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Archive for July, 2011

Strategic Alliance Anyone?

Nonprofit organizations find themselves strapped for cash during slow months. And with the current economic environment: slow years. Community benefit organizations try to operate on the narrowest of margins.  They impair their capacity to deliver mission by cutting salaries, benefits, programs, training of staff, training of board.  And with the continued cuts in discretionary spending on the federal level, and the concomitant trickle down effect to State and local level, everyone will struggle to do more with less.

Now is the time to consider strategic alliance with other community benefit organizations in the same vicinity.  Sharing office space. Sharing bookkeeping service. Jointly retaining public relations, communications, web design help to take advantage of discount.  And for those still able to offer staff health benefits, forming a legal partnership to enlarge the group and get some savings on health insurance premiums.

There are ways to do this; and there are capable firms who can work with you to price these joint services.  And folks like me that can help you negotiate with fellow nonprofits to make the deal.  Getting appropriate legal counsel at the right time.

Here’s a reference of an initiative in Massachusetts by The Boston Foundation and partner organizations, providing incentives to do this strategic alliance work:

Where there’s a will, there’s a way.

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Will Event Supporters Become Annual Fund Donors?

Nonprofit organizations wrestle every few years with the quandary: Should I treat my special event participants as annual fund donor prospects?  If we write a nice appeal letter, won’t they contribute to the annual appeal?

The answer is, typically “no.”  Your community benefit organization attracts people with certain interests to certain activities. Supporters who come out for the 5k walk, the golf tournament, the chili cook-off develop a commitment to the event. There may not be the zeal for your mission that annual fund donors feel. The connection to the event may be more to people they know, whom they have a relationship with, that they like to see each year and maybe compete with to see who will raise the most money. For many event participants, it’s more about the people and the event than it is about the benefit to those you serve.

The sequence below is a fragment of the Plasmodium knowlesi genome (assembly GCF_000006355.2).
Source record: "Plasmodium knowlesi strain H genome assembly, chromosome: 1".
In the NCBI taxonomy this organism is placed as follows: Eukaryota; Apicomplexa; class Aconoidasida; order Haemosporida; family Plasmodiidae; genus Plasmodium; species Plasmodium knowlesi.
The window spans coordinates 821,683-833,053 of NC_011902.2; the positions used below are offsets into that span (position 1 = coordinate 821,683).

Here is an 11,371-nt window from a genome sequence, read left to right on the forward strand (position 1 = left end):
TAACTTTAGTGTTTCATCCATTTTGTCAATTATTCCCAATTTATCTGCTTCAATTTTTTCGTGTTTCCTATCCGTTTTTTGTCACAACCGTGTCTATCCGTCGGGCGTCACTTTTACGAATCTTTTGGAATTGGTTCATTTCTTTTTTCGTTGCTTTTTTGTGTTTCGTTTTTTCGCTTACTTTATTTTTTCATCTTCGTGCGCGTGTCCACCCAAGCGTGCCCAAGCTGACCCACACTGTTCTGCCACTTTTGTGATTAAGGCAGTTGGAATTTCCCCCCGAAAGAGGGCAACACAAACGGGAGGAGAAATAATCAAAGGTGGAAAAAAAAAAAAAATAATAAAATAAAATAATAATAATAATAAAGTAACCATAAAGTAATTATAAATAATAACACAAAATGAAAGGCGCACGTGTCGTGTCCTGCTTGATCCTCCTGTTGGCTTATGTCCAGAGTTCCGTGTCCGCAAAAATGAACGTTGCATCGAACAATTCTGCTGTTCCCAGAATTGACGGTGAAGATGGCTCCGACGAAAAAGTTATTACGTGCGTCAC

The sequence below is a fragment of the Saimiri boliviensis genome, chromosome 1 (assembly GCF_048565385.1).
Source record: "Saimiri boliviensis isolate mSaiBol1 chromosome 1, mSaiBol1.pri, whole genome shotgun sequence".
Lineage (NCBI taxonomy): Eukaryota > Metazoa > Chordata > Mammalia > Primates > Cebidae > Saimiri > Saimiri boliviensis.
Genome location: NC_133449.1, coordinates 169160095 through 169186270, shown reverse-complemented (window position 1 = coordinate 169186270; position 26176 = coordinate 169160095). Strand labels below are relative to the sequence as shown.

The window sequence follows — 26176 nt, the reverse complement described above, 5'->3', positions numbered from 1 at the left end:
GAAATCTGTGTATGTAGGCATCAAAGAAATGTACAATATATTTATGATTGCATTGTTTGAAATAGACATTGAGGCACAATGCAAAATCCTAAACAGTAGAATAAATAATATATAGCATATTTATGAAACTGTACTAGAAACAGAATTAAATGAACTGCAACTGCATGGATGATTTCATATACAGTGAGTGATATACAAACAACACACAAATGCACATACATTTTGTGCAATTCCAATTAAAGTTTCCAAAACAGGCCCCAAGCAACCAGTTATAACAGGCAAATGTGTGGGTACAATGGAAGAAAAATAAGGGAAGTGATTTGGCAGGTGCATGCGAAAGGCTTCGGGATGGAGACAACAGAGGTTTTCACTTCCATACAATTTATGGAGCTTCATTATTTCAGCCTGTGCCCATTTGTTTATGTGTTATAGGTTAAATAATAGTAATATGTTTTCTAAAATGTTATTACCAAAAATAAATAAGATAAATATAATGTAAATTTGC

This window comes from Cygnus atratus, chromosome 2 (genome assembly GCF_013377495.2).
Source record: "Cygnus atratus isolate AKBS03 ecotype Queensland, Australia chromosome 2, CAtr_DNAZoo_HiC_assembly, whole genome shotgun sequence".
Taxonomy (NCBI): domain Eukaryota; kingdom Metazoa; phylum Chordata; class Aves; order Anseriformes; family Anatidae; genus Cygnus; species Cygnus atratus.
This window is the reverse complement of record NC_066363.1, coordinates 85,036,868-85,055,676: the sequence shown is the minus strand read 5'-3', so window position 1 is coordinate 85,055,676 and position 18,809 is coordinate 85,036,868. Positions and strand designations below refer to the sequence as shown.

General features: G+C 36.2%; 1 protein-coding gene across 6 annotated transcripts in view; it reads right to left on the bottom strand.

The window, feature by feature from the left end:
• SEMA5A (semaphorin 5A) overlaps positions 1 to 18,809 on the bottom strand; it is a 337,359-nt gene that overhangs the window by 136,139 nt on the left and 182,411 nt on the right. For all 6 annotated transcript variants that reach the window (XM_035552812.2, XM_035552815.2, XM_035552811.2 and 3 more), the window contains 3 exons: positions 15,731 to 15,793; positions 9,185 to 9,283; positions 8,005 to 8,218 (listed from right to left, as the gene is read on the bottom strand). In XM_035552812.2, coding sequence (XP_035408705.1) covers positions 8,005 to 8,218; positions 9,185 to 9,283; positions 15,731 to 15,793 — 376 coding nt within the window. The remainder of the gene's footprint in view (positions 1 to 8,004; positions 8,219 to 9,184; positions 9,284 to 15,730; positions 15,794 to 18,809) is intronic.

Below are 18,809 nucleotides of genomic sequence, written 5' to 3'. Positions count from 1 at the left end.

People who are contributing each year to the annual fund are of a different kettle of fish. They may be older. Their demographic profile is likely quite different from those who fill up your events each year. Think of the way you thank and honor your loyal annual appeal donors; how does this contrast to how you recognize key volunteers and super fund-raisers in your annual walk?

When you sit down with the development committee and discuss this, the differences become apparent to all. But I do recommend that you not give up the ghost on this pursuit.  Summertime is a good time to convene a group of friends of your nonprofit and run through the event participant list together. Perhaps there will be names some of these friends recognize.  Perhaps a special note from a friend might spur the person to add an annual gift over and above the money donated associated with the special event.

You can have a special appeal from annual fund friends to event friends. You can identify a few good prospects from the event lists and do a special prospecting approach to these individuals.  Sending a mass mailing to potentially hundreds of event supporters usually is a waste of resources.  Targeting the better prospects is the way to go.

So, the answer is: Yes. Event Supporters can become Annual Fund Donors. But it depends.

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Getting Lapsed Donors Back

Summer time is a good time to think about and prepare for your fall annual fund appeal.  The majority of nonprofits do this work in the months leading up to Christmas and New Year, so the competition is pretty stiff in the community benefit organization world.  So how can you get an edge?

I recommend that you and your Development Committee, among other things, go to the database and formulate a list of lapsed donors.  Organize the list by year of last gift (going back three and maybe as many as five years) and amount of last gift.  Time for some research.  Determine who passed away and needs to come off the list. Who heads elsewhere for winter months…which is a hint that you should send the appeal to these folk when they return, unless you can locate their winter address. Are there any notes in the file that give a reason why the person stopped giving?

Good to review your year ’round communication approach with your friends, volunteers, and donors. Are you keeping your supporters aware of what’s up at your organization during the year?  Do you invite some of this group in intermittently during the year for coffee and cake and conversation? Thanking and paying attention to donors is the best way to minimize “breakage.”

Consider a specially written and designed appeal to lapsed donors.  Find out if committee or board or other volunteers know people on this lapsed list.  Might a personal note or call from a friend help spark re-interest in your fabulous nonprofit?

Making time for this work pays dividends.  There might be thousands in unanticipated revenue in this group.

Time to mine the gap.

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